year when I turned thirty, I had an idea that I was going to like this new decade, but at the time it was just a thought, perhaps an optimistic
wish. After all, when my mom said,
as only a mom can, “Thirty’s going to be your year, honey,” I was
pretty sure she was hoping I’d meet Mr. Right and start working on her
grandbabies. That, unfortunately,
didn’t happen, but in many ways thirty was my year. At thirty I was able to travel and study abroad, something I
never had the guts or money to do in my twenties. I also completed a novel and stopped seeing writing as a
hobby or a dream and started accepting it as a part of who I am equal to my
teaching career, even if it’ll never pay the bills as teaching does.
as I now start thirty-one, I could wonder what’s left (other than the whole Mr.
Right and grandbabies task), or worry that what the rest of my thirties has to
offer won’t be as exciting. But I
don’t. Because I’m facing my
thirties armed with a decade’s worth of wisdom and experience I didn’t have for
my twenties–funny how that happens, huh?
my twenties I was all about proving my independence. College degrees: check. Home-ownership: check.
Knowledge of small power tools after acceptance that the males in my
family weren’t much help: sorry, guys, but check. Despite all the support I had, I wanted to do as much on my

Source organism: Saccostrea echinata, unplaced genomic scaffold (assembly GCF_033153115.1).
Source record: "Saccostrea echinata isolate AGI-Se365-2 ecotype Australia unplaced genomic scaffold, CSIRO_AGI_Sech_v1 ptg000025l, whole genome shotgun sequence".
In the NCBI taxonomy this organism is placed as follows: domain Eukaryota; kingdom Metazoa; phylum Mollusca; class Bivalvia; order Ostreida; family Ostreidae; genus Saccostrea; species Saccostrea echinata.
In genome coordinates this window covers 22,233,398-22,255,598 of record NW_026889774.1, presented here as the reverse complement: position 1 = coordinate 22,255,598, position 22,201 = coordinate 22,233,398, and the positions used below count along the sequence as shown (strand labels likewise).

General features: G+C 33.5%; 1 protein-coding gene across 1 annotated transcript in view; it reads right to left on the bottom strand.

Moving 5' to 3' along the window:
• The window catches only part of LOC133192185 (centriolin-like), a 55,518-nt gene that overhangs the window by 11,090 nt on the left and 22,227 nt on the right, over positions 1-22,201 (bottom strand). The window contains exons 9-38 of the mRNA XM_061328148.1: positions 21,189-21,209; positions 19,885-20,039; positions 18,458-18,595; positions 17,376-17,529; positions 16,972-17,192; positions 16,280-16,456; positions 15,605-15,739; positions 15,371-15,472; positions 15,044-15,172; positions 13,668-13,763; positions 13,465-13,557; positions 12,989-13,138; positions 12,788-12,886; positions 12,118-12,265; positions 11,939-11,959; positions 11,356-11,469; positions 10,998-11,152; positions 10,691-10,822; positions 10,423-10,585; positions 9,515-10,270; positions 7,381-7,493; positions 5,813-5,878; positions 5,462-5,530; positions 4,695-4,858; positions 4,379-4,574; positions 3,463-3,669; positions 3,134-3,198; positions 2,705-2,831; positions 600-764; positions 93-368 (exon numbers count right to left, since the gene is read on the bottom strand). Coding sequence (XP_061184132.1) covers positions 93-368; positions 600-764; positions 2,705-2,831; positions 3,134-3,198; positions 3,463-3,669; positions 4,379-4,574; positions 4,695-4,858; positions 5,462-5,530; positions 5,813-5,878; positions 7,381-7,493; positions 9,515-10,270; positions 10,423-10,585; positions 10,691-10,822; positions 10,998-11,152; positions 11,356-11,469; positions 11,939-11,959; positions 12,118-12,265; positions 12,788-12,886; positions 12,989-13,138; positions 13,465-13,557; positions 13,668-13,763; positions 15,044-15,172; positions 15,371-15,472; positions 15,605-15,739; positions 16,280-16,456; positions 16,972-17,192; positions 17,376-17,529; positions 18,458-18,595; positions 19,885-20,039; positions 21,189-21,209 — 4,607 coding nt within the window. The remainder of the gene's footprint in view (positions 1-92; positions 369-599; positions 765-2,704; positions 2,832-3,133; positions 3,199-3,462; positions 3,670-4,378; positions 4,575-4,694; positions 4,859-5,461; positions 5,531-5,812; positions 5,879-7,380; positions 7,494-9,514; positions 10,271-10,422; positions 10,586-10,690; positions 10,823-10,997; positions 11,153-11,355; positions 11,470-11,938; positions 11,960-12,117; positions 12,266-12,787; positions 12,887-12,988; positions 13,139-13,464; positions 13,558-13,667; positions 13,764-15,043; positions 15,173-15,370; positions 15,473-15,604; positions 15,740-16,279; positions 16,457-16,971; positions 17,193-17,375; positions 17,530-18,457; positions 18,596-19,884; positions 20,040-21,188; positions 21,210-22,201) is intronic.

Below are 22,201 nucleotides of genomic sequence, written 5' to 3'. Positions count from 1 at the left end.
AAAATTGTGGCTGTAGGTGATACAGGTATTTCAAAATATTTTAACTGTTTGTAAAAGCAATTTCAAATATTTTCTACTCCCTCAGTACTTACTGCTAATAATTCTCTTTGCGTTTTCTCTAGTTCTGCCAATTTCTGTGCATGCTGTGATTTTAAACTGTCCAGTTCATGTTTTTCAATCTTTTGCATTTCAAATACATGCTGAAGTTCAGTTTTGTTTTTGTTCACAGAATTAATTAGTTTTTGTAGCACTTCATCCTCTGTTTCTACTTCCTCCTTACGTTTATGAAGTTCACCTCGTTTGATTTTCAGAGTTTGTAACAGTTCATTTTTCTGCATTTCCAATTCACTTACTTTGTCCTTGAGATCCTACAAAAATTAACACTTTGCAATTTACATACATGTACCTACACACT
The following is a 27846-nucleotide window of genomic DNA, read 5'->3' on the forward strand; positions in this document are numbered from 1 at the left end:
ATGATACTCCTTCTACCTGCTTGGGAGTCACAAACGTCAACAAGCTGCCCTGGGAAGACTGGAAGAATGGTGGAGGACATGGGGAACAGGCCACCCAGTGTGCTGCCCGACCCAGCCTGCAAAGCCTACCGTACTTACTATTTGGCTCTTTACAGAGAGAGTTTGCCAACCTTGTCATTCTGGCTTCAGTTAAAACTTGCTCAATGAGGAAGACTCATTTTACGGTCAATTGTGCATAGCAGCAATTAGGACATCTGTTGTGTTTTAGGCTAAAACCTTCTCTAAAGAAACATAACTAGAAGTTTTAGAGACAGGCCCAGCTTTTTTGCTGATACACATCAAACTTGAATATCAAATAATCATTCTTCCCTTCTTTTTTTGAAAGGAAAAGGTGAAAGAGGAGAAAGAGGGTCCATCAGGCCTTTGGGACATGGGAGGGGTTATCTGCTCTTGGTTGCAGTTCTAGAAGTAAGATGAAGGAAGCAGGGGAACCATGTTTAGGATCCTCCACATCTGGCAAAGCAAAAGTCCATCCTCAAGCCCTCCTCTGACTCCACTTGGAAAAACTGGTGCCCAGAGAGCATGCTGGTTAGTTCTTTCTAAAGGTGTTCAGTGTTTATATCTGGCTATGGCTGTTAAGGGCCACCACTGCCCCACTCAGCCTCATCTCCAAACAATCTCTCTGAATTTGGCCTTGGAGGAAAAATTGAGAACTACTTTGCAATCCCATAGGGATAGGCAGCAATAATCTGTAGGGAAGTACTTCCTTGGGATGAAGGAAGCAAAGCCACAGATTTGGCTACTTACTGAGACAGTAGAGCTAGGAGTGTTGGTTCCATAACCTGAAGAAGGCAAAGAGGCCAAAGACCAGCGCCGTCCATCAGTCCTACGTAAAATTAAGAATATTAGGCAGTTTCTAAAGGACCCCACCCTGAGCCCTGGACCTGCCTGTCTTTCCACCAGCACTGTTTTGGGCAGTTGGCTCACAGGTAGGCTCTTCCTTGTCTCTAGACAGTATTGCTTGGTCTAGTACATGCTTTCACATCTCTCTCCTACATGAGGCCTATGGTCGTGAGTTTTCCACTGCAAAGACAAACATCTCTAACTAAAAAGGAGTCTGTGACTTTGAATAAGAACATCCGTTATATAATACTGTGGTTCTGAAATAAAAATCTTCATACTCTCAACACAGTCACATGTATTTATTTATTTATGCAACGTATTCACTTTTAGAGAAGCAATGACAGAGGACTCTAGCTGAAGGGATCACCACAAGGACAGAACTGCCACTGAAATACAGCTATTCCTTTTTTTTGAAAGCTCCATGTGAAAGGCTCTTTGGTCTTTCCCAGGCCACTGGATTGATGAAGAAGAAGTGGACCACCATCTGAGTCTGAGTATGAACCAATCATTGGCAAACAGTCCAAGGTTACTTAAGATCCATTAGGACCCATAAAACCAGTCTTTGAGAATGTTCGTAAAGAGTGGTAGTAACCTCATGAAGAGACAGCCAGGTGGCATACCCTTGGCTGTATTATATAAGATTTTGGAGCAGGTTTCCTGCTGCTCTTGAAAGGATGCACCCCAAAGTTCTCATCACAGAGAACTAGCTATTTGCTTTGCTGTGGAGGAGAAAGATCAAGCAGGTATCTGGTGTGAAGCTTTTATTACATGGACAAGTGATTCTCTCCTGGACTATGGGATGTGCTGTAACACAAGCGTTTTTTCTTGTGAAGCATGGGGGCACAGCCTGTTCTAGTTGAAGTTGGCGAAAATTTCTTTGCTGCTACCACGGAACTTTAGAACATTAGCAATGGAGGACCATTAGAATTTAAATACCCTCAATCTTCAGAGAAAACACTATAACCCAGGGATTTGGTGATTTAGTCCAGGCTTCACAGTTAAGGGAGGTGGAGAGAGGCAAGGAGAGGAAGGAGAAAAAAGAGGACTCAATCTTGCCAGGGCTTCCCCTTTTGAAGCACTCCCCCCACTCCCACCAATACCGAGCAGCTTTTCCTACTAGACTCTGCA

own as possible. I was my own
woman, an adult, capable of holding the door for myself, making my own
decisions, and making my own mistakes, thank you very much. And being too independent to ask for
help and advice at times, I made a few good ones, like putting grad school on
my credit cards, which seemed so smart when zero-interest offers were as
plentiful as shady mortgages. Ah,
the good ole days…luckily, they offer some guidance for the present.
our thirties we’ve proven, mostly to ourselves, we can make it on our own. But hopefully we’re smart enough to
realize we don’t have to, and sometimes it’s better if we don’t. Just because I’ve figured out a way to clasp
my bracelets without help (scotch tape one end to your arm), doesn’t mean I
wouldn’t appreciate having a friend or significant other do it for me. And sure, it’s comforting knowing I can
confidently make important decisions for myself, but it’s more so knowing I
have the supportive ear of family and friends, whose advice I’ve learned to
appreciate, whether or not I choose not to take it.
while I’m not about to foreclose on my independence in my thirties, I am
hopefully wise enough to accept interdependence is a better business plan. I don’t even need millions in
tax-payer’s bailouts to help me reform, though now that I’m all about accepting
help, I wouldn’t say no to someone paying off that grad-school debt.